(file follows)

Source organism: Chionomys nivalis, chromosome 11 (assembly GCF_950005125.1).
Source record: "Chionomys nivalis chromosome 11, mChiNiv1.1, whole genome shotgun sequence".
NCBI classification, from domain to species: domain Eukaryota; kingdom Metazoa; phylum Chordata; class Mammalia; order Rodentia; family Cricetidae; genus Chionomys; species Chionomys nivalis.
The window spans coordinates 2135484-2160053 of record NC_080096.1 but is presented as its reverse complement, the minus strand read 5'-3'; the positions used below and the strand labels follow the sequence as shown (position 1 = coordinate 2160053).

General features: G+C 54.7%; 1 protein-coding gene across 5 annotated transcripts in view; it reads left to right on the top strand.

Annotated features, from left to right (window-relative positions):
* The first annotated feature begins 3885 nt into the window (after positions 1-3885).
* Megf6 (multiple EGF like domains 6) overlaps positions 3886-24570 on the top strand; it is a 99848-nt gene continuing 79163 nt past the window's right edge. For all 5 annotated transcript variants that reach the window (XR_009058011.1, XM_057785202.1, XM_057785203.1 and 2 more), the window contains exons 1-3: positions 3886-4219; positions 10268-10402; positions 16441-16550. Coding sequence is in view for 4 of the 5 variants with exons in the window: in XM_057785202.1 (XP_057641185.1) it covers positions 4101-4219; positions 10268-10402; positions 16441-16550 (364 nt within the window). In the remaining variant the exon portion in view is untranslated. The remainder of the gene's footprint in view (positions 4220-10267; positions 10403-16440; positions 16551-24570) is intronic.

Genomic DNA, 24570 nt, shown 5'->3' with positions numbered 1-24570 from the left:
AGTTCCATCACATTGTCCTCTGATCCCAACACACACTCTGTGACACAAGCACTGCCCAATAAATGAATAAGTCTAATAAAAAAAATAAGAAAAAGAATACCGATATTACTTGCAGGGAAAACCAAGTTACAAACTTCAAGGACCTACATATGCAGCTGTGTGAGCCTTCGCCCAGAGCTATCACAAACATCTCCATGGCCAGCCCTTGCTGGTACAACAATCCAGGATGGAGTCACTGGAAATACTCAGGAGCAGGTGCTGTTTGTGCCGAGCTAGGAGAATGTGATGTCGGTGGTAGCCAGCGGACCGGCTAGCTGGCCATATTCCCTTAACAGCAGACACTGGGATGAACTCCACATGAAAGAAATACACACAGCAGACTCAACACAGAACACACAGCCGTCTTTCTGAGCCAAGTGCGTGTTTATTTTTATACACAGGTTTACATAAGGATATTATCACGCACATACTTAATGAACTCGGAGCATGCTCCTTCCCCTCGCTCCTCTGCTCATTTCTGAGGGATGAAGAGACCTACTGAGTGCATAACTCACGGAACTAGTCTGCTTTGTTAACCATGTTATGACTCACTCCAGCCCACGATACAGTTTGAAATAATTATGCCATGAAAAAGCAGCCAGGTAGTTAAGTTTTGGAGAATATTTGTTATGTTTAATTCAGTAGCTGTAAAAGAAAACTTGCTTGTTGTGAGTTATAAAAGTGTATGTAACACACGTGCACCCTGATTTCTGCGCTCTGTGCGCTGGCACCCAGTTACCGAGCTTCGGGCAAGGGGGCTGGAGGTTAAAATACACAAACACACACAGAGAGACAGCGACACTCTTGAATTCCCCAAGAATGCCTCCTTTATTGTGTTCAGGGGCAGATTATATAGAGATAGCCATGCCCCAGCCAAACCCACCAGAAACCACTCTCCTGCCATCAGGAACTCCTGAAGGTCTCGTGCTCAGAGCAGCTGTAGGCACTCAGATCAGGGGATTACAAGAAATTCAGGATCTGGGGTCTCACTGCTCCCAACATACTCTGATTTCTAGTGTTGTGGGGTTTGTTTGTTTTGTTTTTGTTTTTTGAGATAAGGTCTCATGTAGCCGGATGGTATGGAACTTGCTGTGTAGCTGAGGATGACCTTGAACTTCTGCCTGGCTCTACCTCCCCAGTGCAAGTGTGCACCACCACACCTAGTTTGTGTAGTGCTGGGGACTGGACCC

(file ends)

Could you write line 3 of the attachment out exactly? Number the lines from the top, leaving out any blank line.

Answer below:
NCBI classification, from domain to species: domain Eukaryota; kingdom Metazoa; phylum Chordata; class Mammalia; order Rodentia; family Cricetidae; genus Chionomys; species Chionomys nivalis.